Hong Kong's Carrie Lam Resigns Ahead of Bid For City's Top Job

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Hong Kong chief secretary Carrie Lam holds a press conference in Hong Kong, Oct. 9, 2014.
Hong Kong chief secretary Carrie Lam holds a press conference in Hong Kong, Oct. 9, 2014.

Hong Kong second-in-command Carrie Lam resigned on Thursday, signaling her intention to run for the city's top job in elections in March.

Lam stepped down from her position as head of the civil service, the second-highest-ranking role in the city after that of chief executive.

"This morning, I tended my resignation letter from the post of secretary for the administration to the chief executive, asking him to seek approval from the central People's Government [in Beijing]," Lam told reporters.

"In it, I explained that my reason for resigning was that I plan to stand in the next election for chief executive, subject to approval from the central government," she said.

The March 26 elections will choose a replacement for the highly unpopular incumbent Leung Chun-ying, who has said he won't run again due to family reasons.

The controversial elections were at the heart of mass pro-democracy protests that occupied major roads in Hong Kong for 79 days in late 2014, will be decided by a 1,200-member pro-Beijing committee.

Political commentator Johnny Lau, a former journalist with pro-Beijing media, said a clear favorite has yet to emerge among officials in Beijing.

Instrumental Beijing supporter

But he said Lam likely had higher standing in the eyes of Chinese officials than Leung.

"She has basically been in charge of political matters this whole time, including promoting the government's proposed changes to the election system," Lau said.

A democratic upgrade had been planned for this year, but China's parliament stepped in on Aug. 31, 2014 to insist that candidates would have to be vetted by Beijing, a move that would rule out any pan-democratic politicians, sparking the Occupy Central movement.

Lam was instrumental in supporting Beijing's proposed changes at the time, Lau said.

"When Beijing appraises a Hong Kong official, they don't look at whether they are talented or not," he said. "The most important thing is their political loyalty."

In 2014, protesters derided Leung for refusing to take issue with Beijing over voting reforms, called for his resignation, and taunted him with the nickname "689," in a snide reference to the number of votes that won him the job.

Now, Lam is likely to face off against another government official, financial secretary John Tsang, retired judge Woo Kwok-hing, lawmaker and former security chief Regina Ip, and Wu Sai-chuen, a former member of the the pro-China Democratic Alliance for the Betterment and Progress of Hong Kong (DAB).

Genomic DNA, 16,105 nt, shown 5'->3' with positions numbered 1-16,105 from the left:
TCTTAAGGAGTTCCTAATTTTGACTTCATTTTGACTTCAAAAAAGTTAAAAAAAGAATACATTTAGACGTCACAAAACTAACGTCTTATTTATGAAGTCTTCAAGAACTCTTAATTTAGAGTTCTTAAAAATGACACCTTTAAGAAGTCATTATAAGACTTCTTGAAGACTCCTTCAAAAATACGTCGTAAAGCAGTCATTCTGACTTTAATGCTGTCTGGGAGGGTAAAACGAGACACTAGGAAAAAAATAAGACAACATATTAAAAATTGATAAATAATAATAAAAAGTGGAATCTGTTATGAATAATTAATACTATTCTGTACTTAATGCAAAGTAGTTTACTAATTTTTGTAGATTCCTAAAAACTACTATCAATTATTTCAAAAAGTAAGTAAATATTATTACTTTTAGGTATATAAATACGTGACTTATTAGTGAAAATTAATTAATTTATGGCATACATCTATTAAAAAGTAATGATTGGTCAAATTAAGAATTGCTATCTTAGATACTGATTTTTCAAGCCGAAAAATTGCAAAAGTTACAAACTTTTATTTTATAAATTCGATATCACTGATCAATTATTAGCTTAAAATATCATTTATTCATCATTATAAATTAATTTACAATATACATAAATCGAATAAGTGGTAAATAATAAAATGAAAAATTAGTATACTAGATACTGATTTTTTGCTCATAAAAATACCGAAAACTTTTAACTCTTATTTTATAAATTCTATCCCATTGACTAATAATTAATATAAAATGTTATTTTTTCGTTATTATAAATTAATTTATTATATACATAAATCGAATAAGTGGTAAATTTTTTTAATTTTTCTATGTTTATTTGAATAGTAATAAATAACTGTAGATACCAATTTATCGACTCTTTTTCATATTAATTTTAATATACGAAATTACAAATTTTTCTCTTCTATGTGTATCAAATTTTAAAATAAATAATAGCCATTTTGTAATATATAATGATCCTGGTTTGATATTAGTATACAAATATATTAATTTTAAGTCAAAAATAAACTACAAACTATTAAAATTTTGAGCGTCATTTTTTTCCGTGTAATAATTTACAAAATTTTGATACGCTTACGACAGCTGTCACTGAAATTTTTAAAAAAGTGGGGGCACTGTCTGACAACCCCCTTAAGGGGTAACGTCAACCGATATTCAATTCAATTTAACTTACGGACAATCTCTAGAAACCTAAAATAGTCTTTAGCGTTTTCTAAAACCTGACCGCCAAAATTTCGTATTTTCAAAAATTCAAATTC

Mockery of Hong Kong's autonomy

Candidates must win the backing of at least 150 members of the Election Committee before being entered onto the slate for the March vote. The winner takes office on July 1, subject to Beijing's approval.

Lau said Lam likely has the edge over rival Tsang.

"Right now, they are starting to lay the cards on the table, and I think she has a better hand where Beijing is concerned," he said.

Lam, 59, first joined the civil service under British colonial rule during the 1980s, and was rapidly promoted following the 1997 handover to Chinese rule.

She took public office for the first time in 2007, as head of the Development Bureau, before being appointed Leung's second-in-command following his election in 2012.

Political columnist Frank Chen said the fact that top officials wait for approval from Beijing when there is nothing in law to require them to stay in post makes a mockery of the "high degree of autonomy" promised to Hong Kong under terms of the handover treaty.

Hitting out at the need to "secure an imperial consent" to leave, Chen wrote: "There’s no clause in the Basic Law stating that resignation by an official in the special administrative region is subject to Beijing’s approval."

"Local laws bar incumbent officials from running without resigning first, but a government job is like any other job: you give a 30-day notice and then you’re free to go," he wrote.

Lam's announcement comes a day after London-based rights group Amnesty International said human rights in Hong Kong were at their lowest ebb since the handover.

The group said Hong Kong officials had "failed on many fronts" to protect the city's traditional rights and freedoms, citing a lack of official engagement with the disappearances of five Hong Kong booksellers detained by Chinese police for selling controversial political books to customers across the internal immigration border in mainland China.

The annual report said there are now doubts over whether the physical safety of Hong Kong people is sufficiently guaranteed.

Last weekend, two former student leaders of the 2014 Occupy Central pro-democracy movement, Nathan Law and Joshua Wong, were attacked by pro-Beijing protesters and alleged members of criminal gangs, during and on their return from a trip to Taiwan.

A group of activists gathered outside police headquarters in Hong Kong on Wednesday, calling for the attack on Law to be fully investigated.

The attack wasn't an isolated incident since Leung took up his post in 2012, they said.

Reported by Lam Kwok-lap for RFA's Cantonese Service, and by Chen Pan for the Mandarin Service. Translated and written in English by Luisetta Mudie.





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